The rooms are purpose-built to fit into any address and produce constant chilling between -18°C to -10°C which purports to offer tangible health benefits ranging from increased fat burning to cellulite reduction. Shivering to stay warm does burn calories – but does cold really prevent wrinkles? So says a paid press release describing the AreaSauna.
The icy space comes as a simple glass room or customized to fit into existing architecture. Currently, you can test drive the walk-in freezer experience before calling in your order at the Ottoman Spa in Jumeirah’s Zabeel Saray, which boasts two snow rooms, and at Le Meridien.
It’s the brainchild of German company TechnoAlpin Germany GmbH, a leading provider of snow-making equipment for ski resorts. Dubai-based Desert Snow, self-billed as the region’s only specialist in “winter solutions”, is an authorized distributor for the snow rooms in the UAE, offering both sales and technical support there and in Qatar, Oman, Kuwait, Bahrain and Egypt..
They suggest that customers follow a specific procedure in the lead-up to room use that includes rubbing hands and feet to get blood circulating, then jumping into a hot sauna before entering the snow room. Donning a ski jacket and thick socks might also do the trick.
For those needing a break from Gulf heat but not willing to commit to an indoor Alaska, Desert Snow offers one-off snow-making services for corporate events, weddings and children’s birthday parties. They can create falling snow, snowboarding slopes, set a stage for snowball fights, and devise special effects for film sets and photo shoots.
“We can produce up to 1,000 cubic meters of snow in any location and at any temperature within 24 hours. We either transport the snow made at our facility in insulated boxes or produce the snow on site just before it’s needed so it can be enjoyed for longer periods of time,” managing director Ben Elliott Scott told XPRESS.
The chemical-free snow is produced year-round since snow generation is unaffected by ambient temperatures, and it’s safe, as refrigerants are contained within a closed loop inside the snow-making system. A 20 square foot insulated box of the snow costs about $800 plus delivery charges.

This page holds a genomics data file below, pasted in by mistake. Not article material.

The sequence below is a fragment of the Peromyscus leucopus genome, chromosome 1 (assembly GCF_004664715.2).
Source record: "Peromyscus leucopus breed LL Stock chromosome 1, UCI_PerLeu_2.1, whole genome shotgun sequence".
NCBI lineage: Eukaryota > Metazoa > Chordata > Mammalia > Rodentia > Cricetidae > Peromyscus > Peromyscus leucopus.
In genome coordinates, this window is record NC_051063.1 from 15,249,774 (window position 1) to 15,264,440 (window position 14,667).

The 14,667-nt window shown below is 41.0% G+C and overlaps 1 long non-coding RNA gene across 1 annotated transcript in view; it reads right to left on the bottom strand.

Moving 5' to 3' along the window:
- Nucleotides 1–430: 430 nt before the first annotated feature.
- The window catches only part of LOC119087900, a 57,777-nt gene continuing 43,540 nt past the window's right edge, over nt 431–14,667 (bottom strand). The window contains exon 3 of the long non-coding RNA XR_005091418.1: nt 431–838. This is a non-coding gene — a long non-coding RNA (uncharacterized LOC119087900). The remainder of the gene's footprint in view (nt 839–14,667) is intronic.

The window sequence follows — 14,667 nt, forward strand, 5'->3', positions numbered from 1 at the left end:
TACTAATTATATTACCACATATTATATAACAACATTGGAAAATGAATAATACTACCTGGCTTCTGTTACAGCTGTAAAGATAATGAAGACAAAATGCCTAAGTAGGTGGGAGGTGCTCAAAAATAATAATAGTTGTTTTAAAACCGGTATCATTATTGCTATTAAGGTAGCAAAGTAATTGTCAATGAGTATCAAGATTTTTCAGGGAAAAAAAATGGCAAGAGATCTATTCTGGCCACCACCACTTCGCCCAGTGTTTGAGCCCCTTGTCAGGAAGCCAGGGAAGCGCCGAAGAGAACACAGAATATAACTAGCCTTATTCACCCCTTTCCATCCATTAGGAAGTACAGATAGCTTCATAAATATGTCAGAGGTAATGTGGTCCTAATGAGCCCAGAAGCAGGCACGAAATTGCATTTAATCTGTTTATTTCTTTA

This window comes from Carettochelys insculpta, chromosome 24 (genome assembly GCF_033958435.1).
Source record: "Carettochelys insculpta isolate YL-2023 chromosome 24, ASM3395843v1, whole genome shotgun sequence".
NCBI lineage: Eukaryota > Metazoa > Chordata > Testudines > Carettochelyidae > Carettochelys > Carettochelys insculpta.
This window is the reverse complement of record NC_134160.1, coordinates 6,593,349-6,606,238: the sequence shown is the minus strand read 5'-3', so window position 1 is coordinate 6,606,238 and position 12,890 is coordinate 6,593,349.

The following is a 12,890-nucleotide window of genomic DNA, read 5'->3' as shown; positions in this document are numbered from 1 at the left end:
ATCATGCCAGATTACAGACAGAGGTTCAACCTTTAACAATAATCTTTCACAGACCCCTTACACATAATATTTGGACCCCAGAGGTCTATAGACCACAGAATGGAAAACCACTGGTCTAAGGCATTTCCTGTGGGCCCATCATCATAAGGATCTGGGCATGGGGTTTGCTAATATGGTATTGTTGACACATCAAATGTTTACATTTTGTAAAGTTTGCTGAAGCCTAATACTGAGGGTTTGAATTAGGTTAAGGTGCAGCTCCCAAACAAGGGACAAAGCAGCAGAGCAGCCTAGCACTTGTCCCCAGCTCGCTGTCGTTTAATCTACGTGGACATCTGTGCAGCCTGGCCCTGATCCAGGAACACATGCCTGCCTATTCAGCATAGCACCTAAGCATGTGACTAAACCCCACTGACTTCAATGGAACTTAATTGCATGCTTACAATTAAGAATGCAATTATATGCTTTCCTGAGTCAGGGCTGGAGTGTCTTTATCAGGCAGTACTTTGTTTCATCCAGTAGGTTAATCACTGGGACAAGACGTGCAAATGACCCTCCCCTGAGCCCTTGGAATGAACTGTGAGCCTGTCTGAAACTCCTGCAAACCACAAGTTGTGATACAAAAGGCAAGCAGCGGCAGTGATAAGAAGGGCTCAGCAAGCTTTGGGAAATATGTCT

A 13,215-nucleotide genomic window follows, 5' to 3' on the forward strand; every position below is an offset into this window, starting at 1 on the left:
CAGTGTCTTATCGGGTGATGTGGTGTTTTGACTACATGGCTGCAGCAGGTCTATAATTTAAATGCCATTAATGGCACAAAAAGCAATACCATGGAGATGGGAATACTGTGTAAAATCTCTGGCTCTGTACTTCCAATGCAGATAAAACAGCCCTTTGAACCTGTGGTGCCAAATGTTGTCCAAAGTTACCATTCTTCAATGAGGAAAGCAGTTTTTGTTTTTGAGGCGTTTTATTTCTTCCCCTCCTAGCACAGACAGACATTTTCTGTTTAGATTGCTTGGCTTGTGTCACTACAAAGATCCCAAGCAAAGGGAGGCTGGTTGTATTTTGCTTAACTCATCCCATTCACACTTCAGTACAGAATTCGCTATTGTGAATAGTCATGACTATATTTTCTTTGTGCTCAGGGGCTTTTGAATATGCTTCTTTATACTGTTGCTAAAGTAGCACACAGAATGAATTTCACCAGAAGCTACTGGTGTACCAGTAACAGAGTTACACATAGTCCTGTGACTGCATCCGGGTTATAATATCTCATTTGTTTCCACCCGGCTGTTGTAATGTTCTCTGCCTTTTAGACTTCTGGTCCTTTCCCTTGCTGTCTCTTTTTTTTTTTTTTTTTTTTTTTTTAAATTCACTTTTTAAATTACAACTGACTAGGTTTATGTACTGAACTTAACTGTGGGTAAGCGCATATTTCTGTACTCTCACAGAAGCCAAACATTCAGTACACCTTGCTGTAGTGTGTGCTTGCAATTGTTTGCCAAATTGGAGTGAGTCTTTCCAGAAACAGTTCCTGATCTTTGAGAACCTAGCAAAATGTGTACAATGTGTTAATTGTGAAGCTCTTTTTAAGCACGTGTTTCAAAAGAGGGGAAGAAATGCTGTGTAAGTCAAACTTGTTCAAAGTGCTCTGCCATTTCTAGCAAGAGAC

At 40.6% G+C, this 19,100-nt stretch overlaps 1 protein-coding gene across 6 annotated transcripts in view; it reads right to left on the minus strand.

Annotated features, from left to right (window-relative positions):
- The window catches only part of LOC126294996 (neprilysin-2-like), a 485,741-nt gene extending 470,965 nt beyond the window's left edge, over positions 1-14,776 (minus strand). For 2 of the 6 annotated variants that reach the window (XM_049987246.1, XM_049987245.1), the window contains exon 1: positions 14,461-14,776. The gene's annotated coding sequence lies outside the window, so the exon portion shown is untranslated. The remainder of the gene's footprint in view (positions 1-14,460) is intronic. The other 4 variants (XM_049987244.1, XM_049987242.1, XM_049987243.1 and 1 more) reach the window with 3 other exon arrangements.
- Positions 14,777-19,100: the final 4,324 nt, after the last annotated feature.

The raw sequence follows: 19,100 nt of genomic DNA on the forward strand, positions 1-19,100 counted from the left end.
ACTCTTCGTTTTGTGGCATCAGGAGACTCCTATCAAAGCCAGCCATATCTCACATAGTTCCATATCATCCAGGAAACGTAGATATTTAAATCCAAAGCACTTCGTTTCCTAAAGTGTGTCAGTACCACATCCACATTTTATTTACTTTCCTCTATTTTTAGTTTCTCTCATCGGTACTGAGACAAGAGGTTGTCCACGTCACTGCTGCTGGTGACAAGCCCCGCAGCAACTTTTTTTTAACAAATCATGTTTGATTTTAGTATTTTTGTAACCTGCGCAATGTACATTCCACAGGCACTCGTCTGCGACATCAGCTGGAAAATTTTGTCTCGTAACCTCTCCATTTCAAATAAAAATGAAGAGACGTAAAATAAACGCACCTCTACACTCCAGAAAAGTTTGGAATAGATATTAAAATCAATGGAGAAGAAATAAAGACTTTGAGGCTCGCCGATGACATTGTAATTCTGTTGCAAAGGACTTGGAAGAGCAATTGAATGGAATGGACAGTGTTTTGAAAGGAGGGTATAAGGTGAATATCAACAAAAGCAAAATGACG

Interestingly, the company does have an environmental policy which states that, “Where ever possible the company will…try to reduce its carbon emissions. Where that isn’t possible with current technology we will look towards off-setting those emissions here in the UAE with accredited schemes that we can directly monitor ourselves. Our long-term aim for the company is to attain carbon neutrality.”
Carbon-neutral snow-making in a scorching hot region where almost all water comes from desalination?
Dubai sources 98.8% of it’s fresh water from desalination. In September, 2013, speaking at the Arabian Water and Power Forum, Saeed Mohammed Al Tayer, chief executive officer of the state-owned utility Dubai Electricity and Water Authority, declared that producing desalinated water is so energy-consuming that future water and energy plans must aim for a more sustainable balance. This was before the dramatic drop in oil prices, which now threatens to lift the generous (and some would say, unsustainable) subsidies on UAE water and electricity. What happens when/if consumers pay the true production costs for these resources?
A frequent UAE visitor, I’m guilty of enjoying a few runs at shopping mall skiing. And who wouldn’t like to dance a hot Dubai night away under a festive snowfall? But while some might afford to ship in snow for a kiddies’ party, we need to take a hard look at what the real price is to us all.
Images from Desert Snow